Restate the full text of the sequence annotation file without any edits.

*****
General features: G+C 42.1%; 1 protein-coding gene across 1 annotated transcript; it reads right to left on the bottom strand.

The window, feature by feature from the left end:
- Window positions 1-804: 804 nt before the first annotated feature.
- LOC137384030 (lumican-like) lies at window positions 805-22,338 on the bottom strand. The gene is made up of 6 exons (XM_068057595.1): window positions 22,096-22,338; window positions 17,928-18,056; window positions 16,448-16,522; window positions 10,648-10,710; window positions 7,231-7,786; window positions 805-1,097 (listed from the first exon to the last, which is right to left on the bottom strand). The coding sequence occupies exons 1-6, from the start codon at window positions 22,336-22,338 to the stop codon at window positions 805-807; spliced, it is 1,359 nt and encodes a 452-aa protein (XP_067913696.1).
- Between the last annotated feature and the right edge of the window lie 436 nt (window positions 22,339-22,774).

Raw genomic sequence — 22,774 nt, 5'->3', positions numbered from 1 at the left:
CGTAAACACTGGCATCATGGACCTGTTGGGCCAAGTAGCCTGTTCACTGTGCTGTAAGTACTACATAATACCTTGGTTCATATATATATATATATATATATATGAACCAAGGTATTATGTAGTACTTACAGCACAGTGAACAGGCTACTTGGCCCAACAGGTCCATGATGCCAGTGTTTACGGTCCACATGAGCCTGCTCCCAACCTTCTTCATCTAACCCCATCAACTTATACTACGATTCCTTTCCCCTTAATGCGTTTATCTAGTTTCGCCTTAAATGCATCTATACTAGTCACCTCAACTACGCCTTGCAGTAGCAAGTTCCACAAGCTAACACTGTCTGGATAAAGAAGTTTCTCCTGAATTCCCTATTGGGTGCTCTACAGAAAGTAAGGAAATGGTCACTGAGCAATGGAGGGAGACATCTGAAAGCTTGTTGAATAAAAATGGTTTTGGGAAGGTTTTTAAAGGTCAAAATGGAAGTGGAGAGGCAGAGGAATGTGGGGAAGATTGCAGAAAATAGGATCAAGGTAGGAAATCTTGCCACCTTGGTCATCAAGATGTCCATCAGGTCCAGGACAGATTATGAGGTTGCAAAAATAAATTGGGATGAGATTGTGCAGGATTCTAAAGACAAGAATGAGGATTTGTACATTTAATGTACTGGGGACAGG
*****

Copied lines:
General features: G+C 42.1%; 1 protein-coding gene across 1 annotated transcript; it reads right to left on the bottom strand.

The window, feature by feature from the left end:
- Window positions 1-804: 804 nt before the first annotated feature.
- LOC137384030 (lumican-like) lies at window positions 805-22,338 on the bottom strand. The gene is made up of 6 exons (XM_068057595.1): window positions 22,096-22,338; window positions 17,928-18,056; window positions 16,448-16,522; window positions 10,648-10,710; window positions 7,231-7,786; window positions 805-1,097 (listed from the first exon to the last, which is right to left on the bottom strand). The coding sequence occupies exons 1-6, from the start codon at window positions 22,336-22,338 to the stop codon at window positions 805-807; spliced, it is 1,359 nt and encodes a 452-aa protein (XP_067913696.1).
- Between the last annotated feature and the right edge of the window lie 436 nt (window positions 22,339-22,774).

Raw genomic sequence — 22,774 nt, 5'->3', positions numbered from 1 at the left:
CGTAAACACTGGCATCATGGACCTGTTGGGCCAAGTAGCCTGTTCACTGTGCTGTAAGTACTACATAATACCTTGGTTCATATATATATATATATATATATATGAACCAAGGTATTATGTAGTACTTACAGCACAGTGAACAGGCTACTTGGCCCAACAGGTCCATGATGCCAGTGTTTACGGTCCACATGAGCCTGCTCCCAACCTTCTTCATCTAACCCCATCAACTTATACTACGATTCCTTTCCCCTTAATGCGTTTATCTAGTTTCGCCTTAAATGCATCTATACTAGTCACCTCAACTACGCCTTGCAGTAGCAAGTTCCACAAGCTAACACTGTCTGGATAAAGAAGTTTCTCCTGAATTCCCTATTGGGTGCTCTACAGAAAGTAAGGAAATGGTCACTGAGCAATGGAGGGAGACATCTGAAAGCTTGTTGAATAAAAATGGTTTTGGGAAGGTTTTTAAAGGTCAAAATGGAAGTGGAGAGGCAGAGGAATGTGGGGAAGATTGCAGAAAATAGGATCAAGGTAGGAAATCTTGCCACCTTGGTCATCAAGATGTCCATCAGGTCCAGGACAGATTATGAGGTTGCAAAAATAAATTGGGATGAGATTGTGCAGGATTCTAAAGACAAGAATGAGGATTTGTACATTTAATGTACTGGGGACAGG